Formal comment #11 (defect)
NaN is not a real number
Reported by: Aubrey Jaffer
Component: arithmetic
Version: 5.91
Page 10: 2.4. Infinities and NaNs
A NaN is regarded as a real (but not rational) number whose value is
so indeterminate that it might represent any real number, including
positive or negative infinity, and might even be greater than positive
infinity or less than negative infinity.
+inf.0 and -inf.0 are real numbers because they are part of the total
ordering of that subset of the real numbers represented in Scheme. NaN
is not part of that ordering; thus it is not a real number. It is,
however, a complex number.
(/ 0.0 0.0) is NaN because any finite number satisfies the equation:
z * 0.0 = 0.0.
And that includes any finite complex number! Restricting NaN to be
real is wrong.
In page 10, "2.4. Infinities and NaNs", I propose the sentence should
be changed to read:
A NaN is regarded as a complex number whose value is so indeterminate
that it might represent any complex number.
On page 38, the line:
(real? +nan.0) ==> #t
should be changed to:
(real? +nan.0) ==> #f
Because it doesn't participate in the ordering, +nan.0 is not an
acceptable argument to numerical-ordering predicates (<, <=, >, >=,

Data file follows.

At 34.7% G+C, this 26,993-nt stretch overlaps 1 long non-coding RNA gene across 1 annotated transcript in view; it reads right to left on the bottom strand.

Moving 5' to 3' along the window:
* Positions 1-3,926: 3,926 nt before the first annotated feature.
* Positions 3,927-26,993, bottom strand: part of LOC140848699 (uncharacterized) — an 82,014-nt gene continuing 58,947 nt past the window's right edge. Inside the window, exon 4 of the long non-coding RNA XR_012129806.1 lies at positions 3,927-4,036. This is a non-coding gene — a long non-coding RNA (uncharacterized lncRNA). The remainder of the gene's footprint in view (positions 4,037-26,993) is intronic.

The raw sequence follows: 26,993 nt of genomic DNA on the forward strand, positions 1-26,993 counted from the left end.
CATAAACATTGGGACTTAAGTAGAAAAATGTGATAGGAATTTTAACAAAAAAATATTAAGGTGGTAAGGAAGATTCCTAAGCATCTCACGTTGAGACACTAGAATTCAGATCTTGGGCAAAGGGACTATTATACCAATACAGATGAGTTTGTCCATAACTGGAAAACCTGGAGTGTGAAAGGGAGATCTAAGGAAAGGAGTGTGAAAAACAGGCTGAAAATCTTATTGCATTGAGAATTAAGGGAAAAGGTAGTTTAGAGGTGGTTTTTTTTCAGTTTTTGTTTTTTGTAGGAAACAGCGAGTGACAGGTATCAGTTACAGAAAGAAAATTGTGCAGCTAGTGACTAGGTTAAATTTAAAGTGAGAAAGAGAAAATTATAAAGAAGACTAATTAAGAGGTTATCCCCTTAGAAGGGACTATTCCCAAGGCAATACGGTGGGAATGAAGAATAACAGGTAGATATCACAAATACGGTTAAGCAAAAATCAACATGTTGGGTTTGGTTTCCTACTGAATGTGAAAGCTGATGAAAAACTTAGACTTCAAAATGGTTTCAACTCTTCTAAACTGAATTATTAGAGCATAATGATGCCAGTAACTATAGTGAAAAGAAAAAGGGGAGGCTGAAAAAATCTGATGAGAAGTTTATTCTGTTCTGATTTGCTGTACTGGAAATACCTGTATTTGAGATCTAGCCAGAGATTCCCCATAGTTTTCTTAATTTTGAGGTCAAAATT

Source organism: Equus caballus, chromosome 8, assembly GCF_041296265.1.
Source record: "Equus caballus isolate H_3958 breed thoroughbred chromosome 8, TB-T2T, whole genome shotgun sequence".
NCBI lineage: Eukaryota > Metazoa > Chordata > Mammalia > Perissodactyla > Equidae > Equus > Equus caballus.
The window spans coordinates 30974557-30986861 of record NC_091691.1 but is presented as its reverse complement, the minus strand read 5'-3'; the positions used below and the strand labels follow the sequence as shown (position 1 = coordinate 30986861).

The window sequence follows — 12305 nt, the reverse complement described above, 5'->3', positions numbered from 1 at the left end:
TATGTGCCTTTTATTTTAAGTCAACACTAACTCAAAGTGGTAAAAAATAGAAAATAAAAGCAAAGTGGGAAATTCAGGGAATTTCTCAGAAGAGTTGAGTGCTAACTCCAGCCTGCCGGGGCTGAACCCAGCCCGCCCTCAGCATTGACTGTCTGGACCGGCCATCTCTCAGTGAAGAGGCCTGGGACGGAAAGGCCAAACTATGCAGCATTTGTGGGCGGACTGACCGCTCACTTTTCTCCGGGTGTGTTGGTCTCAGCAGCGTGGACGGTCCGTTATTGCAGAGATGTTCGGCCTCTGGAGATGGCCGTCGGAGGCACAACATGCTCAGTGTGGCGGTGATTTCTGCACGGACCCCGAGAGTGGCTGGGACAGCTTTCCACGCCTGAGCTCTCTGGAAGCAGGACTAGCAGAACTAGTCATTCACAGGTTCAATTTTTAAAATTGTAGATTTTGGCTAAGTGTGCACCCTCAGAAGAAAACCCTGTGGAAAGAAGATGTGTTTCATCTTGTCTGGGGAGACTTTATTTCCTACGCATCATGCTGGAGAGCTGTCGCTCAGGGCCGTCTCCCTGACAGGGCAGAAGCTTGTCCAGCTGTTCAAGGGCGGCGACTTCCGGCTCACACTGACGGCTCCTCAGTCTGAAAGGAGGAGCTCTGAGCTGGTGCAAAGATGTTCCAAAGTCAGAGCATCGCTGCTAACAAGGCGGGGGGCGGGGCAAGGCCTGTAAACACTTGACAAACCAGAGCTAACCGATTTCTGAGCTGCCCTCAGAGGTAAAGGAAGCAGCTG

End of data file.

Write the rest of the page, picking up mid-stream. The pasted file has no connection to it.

negative?, positive?, etc).
On page 100, the lines
(fl= +nan.0 fl) ==> #f
(fl< +nan.0 fl) ==> #f
should be removed.
RESPONSE:
In the draft R6RS, a NaN is regarded as a real (but not rational)
number. To make NaNs non-real, as formal comment #11 proposes, would break
the primary closure property that allows the operations of (r6rs
arithmetic flonum) to be implemented efficiently, often as a single
machine instruction. Formal comment #11 would also degrade the performance
of generic arithmetic on flonums in compilers that use flow analysis
to improve the efficiency of generic arithmetic.
To forbid comparisons between a NaN and a flonum, as Formal comment #11
proposes, would be incompatible with other programming languages'
interpretations of IEEE-754 and with hardware, making it more
difficult for Scheme to interoperate with other languages or to
make effective use of standard hardware.
In particular, the IEEE-754 standard requires equality tests
that involve a NaN to come out false. If the central proposal
of Formal comment #11 were accepted, then implementations of Scheme
could not implement inexact real arithmetic that is compatible
with IEEE-754 or IEEE-754R.